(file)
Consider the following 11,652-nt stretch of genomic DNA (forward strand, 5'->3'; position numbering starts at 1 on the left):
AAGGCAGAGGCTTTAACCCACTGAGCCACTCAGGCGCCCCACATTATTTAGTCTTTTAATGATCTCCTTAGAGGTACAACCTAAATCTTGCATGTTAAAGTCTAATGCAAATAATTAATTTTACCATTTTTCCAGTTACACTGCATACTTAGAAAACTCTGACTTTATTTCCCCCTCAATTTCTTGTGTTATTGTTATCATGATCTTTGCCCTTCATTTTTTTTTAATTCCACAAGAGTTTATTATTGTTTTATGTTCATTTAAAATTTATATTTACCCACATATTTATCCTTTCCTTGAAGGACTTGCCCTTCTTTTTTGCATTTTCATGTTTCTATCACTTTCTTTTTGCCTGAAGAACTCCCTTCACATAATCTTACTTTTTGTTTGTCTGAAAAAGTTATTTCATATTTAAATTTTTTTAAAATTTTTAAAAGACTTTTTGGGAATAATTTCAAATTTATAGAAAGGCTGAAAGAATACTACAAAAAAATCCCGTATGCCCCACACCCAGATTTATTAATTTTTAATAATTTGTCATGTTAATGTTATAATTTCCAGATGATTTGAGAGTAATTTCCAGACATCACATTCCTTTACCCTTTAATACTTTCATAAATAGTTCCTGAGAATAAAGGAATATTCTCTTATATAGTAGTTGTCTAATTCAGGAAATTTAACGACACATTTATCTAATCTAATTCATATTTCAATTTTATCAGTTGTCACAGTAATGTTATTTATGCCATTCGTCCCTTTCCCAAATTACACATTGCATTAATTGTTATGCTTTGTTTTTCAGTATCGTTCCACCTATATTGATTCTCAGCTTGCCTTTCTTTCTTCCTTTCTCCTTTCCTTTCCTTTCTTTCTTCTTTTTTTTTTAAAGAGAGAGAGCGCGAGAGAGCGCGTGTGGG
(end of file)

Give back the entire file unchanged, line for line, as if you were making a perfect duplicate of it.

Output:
Consider the following 11,652-nt stretch of genomic DNA (forward strand, 5'->3'; position numbering starts at 1 on the left):
AAGGCAGAGGCTTTAACCCACTGAGCCACTCAGGCGCCCCACATTATTTAGTCTTTTAATGATCTCCTTAGAGGTACAACCTAAATCTTGCATGTTAAAGTCTAATGCAAATAATTAATTTTACCATTTTTCCAGTTACACTGCATACTTAGAAAACTCTGACTTTATTTCCCCCTCAATTTCTTGTGTTATTGTTATCATGATCTTTGCCCTTCATTTTTTTTTAATTCCACAAGAGTTTATTATTGTTTTATGTTCATTTAAAATTTATATTTACCCACATATTTATCCTTTCCTTGAAGGACTTGCCCTTCTTTTTTGCATTTTCATGTTTCTATCACTTTCTTTTTGCCTGAAGAACTCCCTTCACATAATCTTACTTTTTGTTTGTCTGAAAAAGTTATTTCATATTTAAATTTTTTTAAAATTTTTAAAAGACTTTTTGGGAATAATTTCAAATTTATAGAAAGGCTGAAAGAATACTACAAAAAAATCCCGTATGCCCCACACCCAGATTTATTAATTTTTAATAATTTGTCATGTTAATGTTATAATTTCCAGATGATTTGAGAGTAATTTCCAGACATCACATTCCTTTACCCTTTAATACTTTCATAAATAGTTCCTGAGAATAAAGGAATATTCTCTTATATAGTAGTTGTCTAATTCAGGAAATTTAACGACACATTTATCTAATCTAATTCATATTTCAATTTTATCAGTTGTCACAGTAATGTTATTTATGCCATTCGTCCCTTTCCCAAATTACACATTGCATTAATTGTTATGCTTTGTTTTTCAGTATCGTTCCACCTATATTGATTCTCAGCTTGCCTTTCTTTCTTCCTTTCTCCTTTCCTTTCCTTTCTTTCTTCTTTTTTTTTTAAAGAGAGAGAGCGCGAGAGAGCGCGTGTGGG